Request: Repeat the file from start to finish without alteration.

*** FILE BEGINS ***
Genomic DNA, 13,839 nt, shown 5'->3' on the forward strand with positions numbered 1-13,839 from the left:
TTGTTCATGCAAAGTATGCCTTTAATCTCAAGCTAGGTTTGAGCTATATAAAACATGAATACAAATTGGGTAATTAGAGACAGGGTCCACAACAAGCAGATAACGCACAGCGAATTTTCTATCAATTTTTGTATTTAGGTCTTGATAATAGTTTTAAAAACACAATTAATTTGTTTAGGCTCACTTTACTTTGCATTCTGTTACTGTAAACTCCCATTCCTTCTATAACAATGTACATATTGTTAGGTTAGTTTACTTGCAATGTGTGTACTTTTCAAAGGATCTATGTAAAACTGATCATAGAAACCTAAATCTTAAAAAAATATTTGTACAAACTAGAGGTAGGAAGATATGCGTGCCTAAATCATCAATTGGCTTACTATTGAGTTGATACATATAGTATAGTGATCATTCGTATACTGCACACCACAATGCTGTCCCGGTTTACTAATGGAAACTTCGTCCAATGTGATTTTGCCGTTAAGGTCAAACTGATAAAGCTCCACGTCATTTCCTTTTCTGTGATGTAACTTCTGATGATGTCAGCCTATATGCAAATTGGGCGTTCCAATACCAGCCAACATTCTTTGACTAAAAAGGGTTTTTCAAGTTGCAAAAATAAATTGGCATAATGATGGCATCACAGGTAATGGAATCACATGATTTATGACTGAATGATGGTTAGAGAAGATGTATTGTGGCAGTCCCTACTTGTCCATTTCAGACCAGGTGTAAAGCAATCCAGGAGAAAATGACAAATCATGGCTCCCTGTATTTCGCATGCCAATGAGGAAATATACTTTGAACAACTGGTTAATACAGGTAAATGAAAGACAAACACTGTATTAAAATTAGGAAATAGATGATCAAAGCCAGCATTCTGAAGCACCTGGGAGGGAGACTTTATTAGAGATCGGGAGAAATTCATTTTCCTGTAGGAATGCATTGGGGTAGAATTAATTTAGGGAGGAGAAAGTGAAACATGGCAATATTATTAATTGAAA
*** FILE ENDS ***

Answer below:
Genomic DNA, 13,839 nt, shown 5'->3' on the forward strand with positions numbered 1-13,839 from the left:
TTGTTCATGCAAAGTATGCCTTTAATCTCAAGCTAGGTTTGAGCTATATAAAACATGAATACAAATTGGGTAATTAGAGACAGGGTCCACAACAAGCAGATAACGCACAGCGAATTTTCTATCAATTTTTGTATTTAGGTCTTGATAATAGTTTTAAAAACACAATTAATTTGTTTAGGCTCACTTTACTTTGCATTCTGTTACTGTAAACTCCCATTCCTTCTATAACAATGTACATATTGTTAGGTTAGTTTACTTGCAATGTGTGTACTTTTCAAAGGATCTATGTAAAACTGATCATAGAAACCTAAATCTTAAAAAAATATTTGTACAAACTAGAGGTAGGAAGATATGCGTGCCTAAATCATCAATTGGCTTACTATTGAGTTGATACATATAGTATAGTGATCATTCGTATACTGCACACCACAATGCTGTCCCGGTTTACTAATGGAAACTTCGTCCAATGTGATTTTGCCGTTAAGGTCAAACTGATAAAGCTCCACGTCATTTCCTTTTCTGTGATGTAACTTCTGATGATGTCAGCCTATATGCAAATTGGGCGTTCCAATACCAGCCAACATTCTTTGACTAAAAAGGGTTTTTCAAGTTGCAAAAATAAATTGGCATAATGATGGCATCACAGGTAATGGAATCACATGATTTATGACTGAATGATGGTTAGAGAAGATGTATTGTGGCAGTCCCTACTTGTCCATTTCAGACCAGGTGTAAAGCAATCCAGGAGAAAATGACAAATCATGGCTCCCTGTATTTCGCATGCCAATGAGGAAATATACTTTGAACAACTGGTTAATACAGGTAAATGAAAGACAAACACTGTATTAAAATTAGGAAATAGATGATCAAAGCCAGCATTCTGAAGCACCTGGGAGGGAGACTTTATTAGAGATCGGGAGAAATTCATTTTCCTGTAGGAATGCATTGGGGTAGAATTAATTTAGGGAGGAGAAAGTGAAACATGGCAATATTATTAATTGAAA